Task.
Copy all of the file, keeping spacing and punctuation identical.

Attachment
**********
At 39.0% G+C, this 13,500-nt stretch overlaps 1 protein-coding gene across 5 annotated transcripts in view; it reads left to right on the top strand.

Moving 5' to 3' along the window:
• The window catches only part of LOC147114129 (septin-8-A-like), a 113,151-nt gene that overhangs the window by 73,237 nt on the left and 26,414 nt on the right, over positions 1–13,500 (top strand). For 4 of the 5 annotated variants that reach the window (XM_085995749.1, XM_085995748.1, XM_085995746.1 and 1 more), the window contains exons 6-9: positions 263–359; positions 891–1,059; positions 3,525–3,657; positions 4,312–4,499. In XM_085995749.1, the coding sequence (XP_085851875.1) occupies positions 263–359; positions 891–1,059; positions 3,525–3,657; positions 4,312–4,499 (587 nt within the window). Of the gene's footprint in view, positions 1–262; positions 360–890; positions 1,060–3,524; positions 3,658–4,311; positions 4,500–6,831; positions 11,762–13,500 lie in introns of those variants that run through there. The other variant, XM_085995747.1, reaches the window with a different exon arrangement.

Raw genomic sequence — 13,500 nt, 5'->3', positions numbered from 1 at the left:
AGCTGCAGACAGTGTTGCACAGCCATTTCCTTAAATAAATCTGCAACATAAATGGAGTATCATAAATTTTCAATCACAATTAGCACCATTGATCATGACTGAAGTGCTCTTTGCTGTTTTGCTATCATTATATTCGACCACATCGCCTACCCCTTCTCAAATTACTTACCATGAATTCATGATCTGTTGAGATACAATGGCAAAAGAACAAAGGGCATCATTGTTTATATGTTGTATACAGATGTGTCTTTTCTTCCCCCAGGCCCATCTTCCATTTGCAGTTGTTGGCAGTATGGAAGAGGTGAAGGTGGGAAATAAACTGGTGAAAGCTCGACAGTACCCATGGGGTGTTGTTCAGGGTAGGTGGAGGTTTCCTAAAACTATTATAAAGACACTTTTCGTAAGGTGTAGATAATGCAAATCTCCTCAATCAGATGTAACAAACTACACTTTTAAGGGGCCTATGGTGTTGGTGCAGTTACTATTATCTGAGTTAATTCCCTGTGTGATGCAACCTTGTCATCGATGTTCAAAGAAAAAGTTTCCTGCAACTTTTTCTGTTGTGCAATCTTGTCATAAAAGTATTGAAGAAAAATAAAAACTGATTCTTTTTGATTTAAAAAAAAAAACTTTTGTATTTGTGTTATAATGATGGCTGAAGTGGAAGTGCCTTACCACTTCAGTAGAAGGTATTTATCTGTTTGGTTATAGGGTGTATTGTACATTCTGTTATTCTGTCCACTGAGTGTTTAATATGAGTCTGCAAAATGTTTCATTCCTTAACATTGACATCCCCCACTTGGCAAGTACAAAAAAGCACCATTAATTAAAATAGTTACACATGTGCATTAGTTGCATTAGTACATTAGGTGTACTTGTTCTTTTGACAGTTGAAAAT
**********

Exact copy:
At 39.0% G+C, this 13,500-nt stretch overlaps 1 protein-coding gene across 5 annotated transcripts in view; it reads left to right on the top strand.

Moving 5' to 3' along the window:
• The window catches only part of LOC147114129 (septin-8-A-like), a 113,151-nt gene that overhangs the window by 73,237 nt on the left and 26,414 nt on the right, over positions 1–13,500 (top strand). For 4 of the 5 annotated variants that reach the window (XM_085995749.1, XM_085995748.1, XM_085995746.1 and 1 more), the window contains exons 6-9: positions 263–359; positions 891–1,059; positions 3,525–3,657; positions 4,312–4,499. In XM_085995749.1, the coding sequence (XP_085851875.1) occupies positions 263–359; positions 891–1,059; positions 3,525–3,657; positions 4,312–4,499 (587 nt within the window). Of the gene's footprint in view, positions 1–262; positions 360–890; positions 1,060–3,524; positions 3,658–4,311; positions 4,500–6,831; positions 11,762–13,500 lie in introns of those variants that run through there. The other variant, XM_085995747.1, reaches the window with a different exon arrangement.

Raw genomic sequence — 13,500 nt, 5'->3', positions numbered from 1 at the left:
AGCTGCAGACAGTGTTGCACAGCCATTTCCTTAAATAAATCTGCAACATAAATGGAGTATCATAAATTTTCAATCACAATTAGCACCATTGATCATGACTGAAGTGCTCTTTGCTGTTTTGCTATCATTATATTCGACCACATCGCCTACCCCTTCTCAAATTACTTACCATGAATTCATGATCTGTTGAGATACAATGGCAAAAGAACAAAGGGCATCATTGTTTATATGTTGTATACAGATGTGTCTTTTCTTCCCCCAGGCCCATCTTCCATTTGCAGTTGTTGGCAGTATGGAAGAGGTGAAGGTGGGAAATAAACTGGTGAAAGCTCGACAGTACCCATGGGGTGTTGTTCAGGGTAGGTGGAGGTTTCCTAAAACTATTATAAAGACACTTTTCGTAAGGTGTAGATAATGCAAATCTCCTCAATCAGATGTAACAAACTACACTTTTAAGGGGCCTATGGTGTTGGTGCAGTTACTATTATCTGAGTTAATTCCCTGTGTGATGCAACCTTGTCATCGATGTTCAAAGAAAAAGTTTCCTGCAACTTTTTCTGTTGTGCAATCTTGTCATAAAAGTATTGAAGAAAAATAAAAACTGATTCTTTTTGATTTAAAAAAAAAAACTTTTGTATTTGTGTTATAATGATGGCTGAAGTGGAAGTGCCTTACCACTTCAGTAGAAGGTATTTATCTGTTTGGTTATAGGGTGTATTGTACATTCTGTTATTCTGTCCACTGAGTGTTTAATATGAGTCTGCAAAATGTTTCATTCCTTAACATTGACATCCCCCACTTGGCAAGTACAAAAAAGCACCATTAATTAAAATAGTTACACATGTGCATTAGTTGCATTAGTACATTAGGTGTACTTGTTCTTTTGACAGTTGAAAAT